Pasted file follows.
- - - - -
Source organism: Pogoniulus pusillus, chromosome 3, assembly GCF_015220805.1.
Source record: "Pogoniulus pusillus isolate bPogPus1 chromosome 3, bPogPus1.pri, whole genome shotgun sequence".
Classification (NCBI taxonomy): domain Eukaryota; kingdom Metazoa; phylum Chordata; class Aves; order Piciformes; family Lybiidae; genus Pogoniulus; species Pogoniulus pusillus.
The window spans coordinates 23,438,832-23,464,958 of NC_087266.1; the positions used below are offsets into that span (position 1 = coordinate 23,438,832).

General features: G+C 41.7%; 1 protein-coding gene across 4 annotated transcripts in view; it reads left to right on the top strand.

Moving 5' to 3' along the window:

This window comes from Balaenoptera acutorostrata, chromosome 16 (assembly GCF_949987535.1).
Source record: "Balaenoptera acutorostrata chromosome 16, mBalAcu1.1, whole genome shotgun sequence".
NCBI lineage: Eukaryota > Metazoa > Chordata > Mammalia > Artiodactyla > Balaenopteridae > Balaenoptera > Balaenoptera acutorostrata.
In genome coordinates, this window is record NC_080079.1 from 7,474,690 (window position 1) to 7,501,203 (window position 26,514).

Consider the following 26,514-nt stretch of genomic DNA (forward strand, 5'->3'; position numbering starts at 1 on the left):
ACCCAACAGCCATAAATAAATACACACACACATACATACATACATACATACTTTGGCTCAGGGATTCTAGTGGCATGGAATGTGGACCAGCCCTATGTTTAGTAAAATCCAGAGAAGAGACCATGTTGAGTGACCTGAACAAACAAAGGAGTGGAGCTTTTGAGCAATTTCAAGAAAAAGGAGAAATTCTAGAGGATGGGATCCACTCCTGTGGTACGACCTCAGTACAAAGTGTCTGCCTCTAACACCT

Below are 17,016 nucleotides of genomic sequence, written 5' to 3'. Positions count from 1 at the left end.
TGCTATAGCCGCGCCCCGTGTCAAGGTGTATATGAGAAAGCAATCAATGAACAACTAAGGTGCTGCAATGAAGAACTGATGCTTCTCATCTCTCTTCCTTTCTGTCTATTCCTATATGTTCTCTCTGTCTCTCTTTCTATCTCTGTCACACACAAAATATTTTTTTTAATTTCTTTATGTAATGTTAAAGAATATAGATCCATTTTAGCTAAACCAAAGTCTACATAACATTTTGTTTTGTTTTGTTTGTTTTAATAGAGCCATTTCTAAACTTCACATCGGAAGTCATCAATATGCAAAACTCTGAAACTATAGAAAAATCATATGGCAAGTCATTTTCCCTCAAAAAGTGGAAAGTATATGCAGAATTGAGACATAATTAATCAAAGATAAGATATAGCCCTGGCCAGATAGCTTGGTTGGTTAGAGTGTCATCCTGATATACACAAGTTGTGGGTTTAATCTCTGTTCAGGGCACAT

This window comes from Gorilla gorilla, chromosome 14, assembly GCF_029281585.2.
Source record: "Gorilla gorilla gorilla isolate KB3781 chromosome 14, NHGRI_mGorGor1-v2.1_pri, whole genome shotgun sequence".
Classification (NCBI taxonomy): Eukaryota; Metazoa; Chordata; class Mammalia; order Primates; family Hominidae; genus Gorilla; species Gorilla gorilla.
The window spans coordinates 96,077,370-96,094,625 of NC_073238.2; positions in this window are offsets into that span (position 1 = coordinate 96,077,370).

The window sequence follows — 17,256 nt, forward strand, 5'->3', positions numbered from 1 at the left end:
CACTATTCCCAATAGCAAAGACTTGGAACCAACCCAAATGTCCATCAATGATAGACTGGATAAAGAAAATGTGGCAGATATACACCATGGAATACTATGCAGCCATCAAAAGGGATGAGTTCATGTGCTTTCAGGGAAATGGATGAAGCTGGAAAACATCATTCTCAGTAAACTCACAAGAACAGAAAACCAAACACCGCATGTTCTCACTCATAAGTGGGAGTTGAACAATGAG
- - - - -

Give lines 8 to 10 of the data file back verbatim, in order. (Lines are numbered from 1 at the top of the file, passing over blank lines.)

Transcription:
Source record: "Balaenoptera acutorostrata chromosome 16, mBalAcu1.1, whole genome shotgun sequence".
NCBI lineage: Eukaryota > Metazoa > Chordata > Mammalia > Artiodactyla > Balaenopteridae > Balaenoptera > Balaenoptera acutorostrata.
In genome coordinates, this window is record NC_080079.1 from 7,474,690 (window position 1) to 7,501,203 (window position 26,514).